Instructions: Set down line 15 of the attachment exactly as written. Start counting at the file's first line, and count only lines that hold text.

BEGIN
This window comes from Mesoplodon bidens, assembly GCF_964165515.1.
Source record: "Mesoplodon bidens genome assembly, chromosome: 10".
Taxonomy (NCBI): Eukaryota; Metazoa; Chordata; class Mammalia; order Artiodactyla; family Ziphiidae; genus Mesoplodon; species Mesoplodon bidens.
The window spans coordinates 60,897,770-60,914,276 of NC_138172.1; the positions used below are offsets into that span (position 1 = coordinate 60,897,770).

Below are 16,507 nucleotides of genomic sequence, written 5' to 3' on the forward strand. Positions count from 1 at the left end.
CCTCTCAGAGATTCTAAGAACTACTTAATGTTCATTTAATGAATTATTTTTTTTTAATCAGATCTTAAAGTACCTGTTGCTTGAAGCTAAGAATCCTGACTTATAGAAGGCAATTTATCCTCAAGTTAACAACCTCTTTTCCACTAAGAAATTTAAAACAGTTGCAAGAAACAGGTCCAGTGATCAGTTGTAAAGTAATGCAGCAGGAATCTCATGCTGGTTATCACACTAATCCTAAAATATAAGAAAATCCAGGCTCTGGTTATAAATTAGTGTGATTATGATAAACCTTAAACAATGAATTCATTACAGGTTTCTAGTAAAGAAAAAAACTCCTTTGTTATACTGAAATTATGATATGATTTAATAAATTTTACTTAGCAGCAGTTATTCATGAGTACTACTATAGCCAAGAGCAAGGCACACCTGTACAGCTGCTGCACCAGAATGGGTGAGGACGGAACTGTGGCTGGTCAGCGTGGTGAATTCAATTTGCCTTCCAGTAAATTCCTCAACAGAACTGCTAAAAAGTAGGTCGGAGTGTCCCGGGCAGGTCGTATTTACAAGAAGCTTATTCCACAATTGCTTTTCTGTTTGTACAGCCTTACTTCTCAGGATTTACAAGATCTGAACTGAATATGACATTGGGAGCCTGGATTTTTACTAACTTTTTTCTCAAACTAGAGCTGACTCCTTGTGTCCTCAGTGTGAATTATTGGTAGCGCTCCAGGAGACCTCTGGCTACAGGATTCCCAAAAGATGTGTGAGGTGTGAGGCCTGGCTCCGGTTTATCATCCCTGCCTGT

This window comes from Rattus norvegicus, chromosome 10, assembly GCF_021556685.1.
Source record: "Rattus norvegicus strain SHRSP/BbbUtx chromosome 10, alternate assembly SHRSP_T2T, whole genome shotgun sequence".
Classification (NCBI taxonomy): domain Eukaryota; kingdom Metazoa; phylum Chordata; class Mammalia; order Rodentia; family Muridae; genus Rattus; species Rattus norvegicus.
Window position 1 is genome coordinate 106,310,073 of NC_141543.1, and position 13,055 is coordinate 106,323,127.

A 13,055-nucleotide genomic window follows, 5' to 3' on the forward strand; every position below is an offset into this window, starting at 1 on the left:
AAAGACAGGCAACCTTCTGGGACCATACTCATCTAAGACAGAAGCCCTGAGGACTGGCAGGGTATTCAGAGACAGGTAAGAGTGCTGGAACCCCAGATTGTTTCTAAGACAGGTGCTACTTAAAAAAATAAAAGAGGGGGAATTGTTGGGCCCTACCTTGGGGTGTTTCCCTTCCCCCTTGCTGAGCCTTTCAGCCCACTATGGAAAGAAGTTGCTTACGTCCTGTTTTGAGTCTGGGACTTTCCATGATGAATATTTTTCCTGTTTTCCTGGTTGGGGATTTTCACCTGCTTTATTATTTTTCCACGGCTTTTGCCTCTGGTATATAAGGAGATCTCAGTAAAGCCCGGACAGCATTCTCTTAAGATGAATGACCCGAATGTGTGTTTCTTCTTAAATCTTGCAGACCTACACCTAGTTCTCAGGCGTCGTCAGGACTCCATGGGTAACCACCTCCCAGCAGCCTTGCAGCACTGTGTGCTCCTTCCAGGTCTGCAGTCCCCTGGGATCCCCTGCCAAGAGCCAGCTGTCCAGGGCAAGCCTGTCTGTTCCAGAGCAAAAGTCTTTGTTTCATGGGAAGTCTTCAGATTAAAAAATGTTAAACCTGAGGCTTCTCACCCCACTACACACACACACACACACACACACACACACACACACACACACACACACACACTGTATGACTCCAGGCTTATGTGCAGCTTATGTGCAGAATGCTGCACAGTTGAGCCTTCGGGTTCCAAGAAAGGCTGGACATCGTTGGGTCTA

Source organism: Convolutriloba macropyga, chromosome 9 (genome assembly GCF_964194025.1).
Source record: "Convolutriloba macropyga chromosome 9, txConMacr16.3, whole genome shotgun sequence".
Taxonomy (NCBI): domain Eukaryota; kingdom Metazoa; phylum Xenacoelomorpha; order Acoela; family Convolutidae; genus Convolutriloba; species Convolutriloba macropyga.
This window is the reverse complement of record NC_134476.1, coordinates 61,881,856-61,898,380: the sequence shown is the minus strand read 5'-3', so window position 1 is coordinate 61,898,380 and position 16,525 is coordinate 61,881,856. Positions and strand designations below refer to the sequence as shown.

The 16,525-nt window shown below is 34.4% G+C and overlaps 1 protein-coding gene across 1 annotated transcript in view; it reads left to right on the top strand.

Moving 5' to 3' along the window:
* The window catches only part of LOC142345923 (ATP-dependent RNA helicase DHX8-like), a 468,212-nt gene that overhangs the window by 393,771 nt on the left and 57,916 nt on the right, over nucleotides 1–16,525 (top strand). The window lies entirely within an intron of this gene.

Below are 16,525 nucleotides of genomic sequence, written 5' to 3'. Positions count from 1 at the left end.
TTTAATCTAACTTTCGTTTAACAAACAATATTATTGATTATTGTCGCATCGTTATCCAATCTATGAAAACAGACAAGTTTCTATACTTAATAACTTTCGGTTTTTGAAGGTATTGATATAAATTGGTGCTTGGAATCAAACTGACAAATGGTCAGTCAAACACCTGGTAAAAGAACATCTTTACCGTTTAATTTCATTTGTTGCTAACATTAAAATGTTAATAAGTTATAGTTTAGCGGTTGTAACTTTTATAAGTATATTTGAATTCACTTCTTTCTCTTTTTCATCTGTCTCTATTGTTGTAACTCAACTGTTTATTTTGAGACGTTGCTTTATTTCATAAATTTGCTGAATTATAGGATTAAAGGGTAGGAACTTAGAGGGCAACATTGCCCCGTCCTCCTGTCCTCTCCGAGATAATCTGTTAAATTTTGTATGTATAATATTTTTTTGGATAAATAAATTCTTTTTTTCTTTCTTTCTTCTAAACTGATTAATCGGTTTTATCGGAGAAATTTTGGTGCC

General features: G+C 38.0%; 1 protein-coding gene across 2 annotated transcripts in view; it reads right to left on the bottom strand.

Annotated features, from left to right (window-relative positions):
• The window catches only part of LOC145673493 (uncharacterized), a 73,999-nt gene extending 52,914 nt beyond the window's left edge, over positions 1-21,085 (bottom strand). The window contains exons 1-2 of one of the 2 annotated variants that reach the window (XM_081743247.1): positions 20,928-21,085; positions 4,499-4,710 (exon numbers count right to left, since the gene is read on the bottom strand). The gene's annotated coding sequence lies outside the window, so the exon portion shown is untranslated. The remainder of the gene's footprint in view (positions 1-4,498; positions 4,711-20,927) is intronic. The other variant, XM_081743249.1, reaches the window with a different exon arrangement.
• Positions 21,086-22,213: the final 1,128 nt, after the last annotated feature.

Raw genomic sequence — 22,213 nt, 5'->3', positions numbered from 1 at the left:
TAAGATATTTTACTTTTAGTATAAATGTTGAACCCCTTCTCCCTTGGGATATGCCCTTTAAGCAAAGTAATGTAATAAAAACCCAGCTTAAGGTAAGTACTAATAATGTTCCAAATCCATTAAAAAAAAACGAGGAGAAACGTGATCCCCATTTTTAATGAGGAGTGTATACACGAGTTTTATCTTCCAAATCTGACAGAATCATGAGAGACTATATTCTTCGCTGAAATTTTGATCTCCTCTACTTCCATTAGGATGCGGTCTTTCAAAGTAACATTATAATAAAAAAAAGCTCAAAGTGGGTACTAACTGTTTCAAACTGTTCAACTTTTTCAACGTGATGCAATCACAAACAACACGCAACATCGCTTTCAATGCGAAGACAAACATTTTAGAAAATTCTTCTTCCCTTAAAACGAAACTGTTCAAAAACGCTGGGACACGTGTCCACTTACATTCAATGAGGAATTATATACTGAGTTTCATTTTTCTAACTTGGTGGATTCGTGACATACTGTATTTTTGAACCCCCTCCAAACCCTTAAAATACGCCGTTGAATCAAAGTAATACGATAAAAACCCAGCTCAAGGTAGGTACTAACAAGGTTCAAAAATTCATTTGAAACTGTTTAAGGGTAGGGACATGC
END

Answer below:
Taxonomy (NCBI): domain Eukaryota; kingdom Metazoa; phylum Xenacoelomorpha; order Acoela; family Convolutidae; genus Convolutriloba; species Convolutriloba macropyga.